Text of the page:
Connecting with your stakeholders

June 14th, 2019 by Douglas McEncroe · No Comments · Leadership

StakeholdersIn today’s organisations most of leadership is not exercised through hierarchical structures but rather through a complex network of relationships. Results are obtained by getting a diverse group of people to collaborate with you.

I am constantly surprised by the number of my clients who don’t really understand this and who have therefore not developed nor the strategy nor the skills to manage those relationships.

Barry Oshry’s work on organisational dynamics has highlighted just how easy it is for people in organisations to misinterpret the behaviours of other people who work in different parts of the organisations, and then react accordingly. Too often we let our faulty perceptions determine the manner in which we approach people whose collaboration we need.

Sincerely, what’s it like in your world?

The key to building constructive relationships lies in questioning your interpretation of reality and finding out what is really happening. The best way to do this is developing a sincere curiosity about the lives and work of the people you deal with. It is really helpful finding out the answers to questions like these:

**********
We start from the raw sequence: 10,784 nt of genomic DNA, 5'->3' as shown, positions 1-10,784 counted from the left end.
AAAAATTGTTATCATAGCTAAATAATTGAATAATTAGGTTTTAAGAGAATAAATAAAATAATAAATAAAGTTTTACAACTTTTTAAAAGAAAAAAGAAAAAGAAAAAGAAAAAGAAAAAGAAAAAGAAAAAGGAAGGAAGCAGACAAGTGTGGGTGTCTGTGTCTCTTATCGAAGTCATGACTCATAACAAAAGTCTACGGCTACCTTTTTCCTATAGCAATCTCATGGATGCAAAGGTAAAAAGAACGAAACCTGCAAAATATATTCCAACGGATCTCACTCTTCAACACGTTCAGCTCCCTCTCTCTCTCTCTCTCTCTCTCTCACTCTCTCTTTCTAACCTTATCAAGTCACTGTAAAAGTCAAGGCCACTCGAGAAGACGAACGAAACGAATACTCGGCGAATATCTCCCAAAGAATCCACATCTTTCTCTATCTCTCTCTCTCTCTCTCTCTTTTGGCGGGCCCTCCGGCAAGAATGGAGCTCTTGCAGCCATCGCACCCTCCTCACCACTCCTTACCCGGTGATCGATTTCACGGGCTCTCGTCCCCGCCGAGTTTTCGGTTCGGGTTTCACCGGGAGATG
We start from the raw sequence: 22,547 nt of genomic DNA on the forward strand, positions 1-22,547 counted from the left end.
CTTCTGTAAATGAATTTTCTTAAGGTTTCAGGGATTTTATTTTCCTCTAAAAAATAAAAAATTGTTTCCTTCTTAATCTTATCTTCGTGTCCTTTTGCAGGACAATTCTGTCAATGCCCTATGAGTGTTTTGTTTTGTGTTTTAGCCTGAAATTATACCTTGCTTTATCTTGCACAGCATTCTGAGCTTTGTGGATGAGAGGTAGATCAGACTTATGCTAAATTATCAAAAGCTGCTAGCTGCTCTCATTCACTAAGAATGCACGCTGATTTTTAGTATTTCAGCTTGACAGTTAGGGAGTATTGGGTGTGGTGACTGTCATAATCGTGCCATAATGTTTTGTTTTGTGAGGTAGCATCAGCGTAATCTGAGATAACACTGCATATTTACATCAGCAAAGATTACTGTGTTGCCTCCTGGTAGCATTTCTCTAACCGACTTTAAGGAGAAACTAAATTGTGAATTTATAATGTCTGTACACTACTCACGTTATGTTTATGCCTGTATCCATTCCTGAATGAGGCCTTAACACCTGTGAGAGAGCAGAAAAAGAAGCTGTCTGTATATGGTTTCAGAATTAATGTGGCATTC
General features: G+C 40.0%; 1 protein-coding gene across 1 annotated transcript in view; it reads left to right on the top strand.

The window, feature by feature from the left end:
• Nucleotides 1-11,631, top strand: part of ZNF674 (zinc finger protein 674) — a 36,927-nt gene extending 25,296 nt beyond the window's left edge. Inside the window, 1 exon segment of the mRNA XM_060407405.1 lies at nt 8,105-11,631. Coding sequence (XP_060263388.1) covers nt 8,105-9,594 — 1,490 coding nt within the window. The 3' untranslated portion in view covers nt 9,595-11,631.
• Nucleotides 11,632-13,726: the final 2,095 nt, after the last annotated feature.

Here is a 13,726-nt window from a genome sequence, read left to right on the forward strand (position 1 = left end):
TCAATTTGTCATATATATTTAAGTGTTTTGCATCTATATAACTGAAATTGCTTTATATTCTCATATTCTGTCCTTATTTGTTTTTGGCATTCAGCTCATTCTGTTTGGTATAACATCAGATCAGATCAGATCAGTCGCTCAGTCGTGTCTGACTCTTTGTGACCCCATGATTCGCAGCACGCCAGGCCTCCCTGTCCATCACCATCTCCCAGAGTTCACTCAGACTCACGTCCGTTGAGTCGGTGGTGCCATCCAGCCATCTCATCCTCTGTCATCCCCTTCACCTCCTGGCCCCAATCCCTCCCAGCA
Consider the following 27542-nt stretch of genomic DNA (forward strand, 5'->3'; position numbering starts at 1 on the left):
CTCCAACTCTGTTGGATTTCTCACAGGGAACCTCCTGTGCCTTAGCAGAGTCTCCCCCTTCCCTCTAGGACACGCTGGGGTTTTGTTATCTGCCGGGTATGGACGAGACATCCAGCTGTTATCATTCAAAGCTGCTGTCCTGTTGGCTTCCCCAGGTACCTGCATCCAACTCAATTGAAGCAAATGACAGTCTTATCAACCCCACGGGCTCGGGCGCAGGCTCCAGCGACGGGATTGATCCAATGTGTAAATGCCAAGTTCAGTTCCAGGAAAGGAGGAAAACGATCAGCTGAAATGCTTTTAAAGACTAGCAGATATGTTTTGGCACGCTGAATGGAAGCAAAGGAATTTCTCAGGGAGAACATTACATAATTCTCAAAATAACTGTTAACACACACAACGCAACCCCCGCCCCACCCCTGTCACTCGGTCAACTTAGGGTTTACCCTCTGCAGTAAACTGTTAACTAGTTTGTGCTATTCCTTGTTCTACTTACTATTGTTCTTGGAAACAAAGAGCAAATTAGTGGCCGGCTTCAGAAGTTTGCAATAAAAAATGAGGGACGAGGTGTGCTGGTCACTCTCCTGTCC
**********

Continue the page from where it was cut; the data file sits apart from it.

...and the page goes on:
• When you wake up at 3.00am in the morning, what is worrying you?
  • What is the main thing you are trying to achieve?
  • What organisational pressures are you under?
  • What is the most important thing for you?
  • How are the organisational dynamics playing out in your part of the organisation?
  • What motivates you?
  • What is happening in your life outside of work?

Obviously, you just don’t go up to your nearest stakeholder and hit them with questions, you find the answers to these, and other relevant questions, over time. Almost all people react well to someone who is sincerely interested in them. They tend to become more relaxed and more open, and this is fertile ground for achieving collaboration.

Me Too

Relationships are a two-way street. It is therefore important that your stakeholders also understand what it is like to be in your world. You therefore need to communicate the answers to all the above questions so that the other person also understands your context.

Nothing like a good coffee

There is an art to these types of conversations and good leaders work on developing their ability to manage them. Always look for ways to have a more relaxed conversation, over a coffee or a lunch. These conversations are the oil that makes relationships go well.

Being clear on who your stakeholders are, dedicating time to building relationships with them and improving your skills in these types of conversations, are key aspects of leadership in today’s complex organisations.

How are you doing in this?


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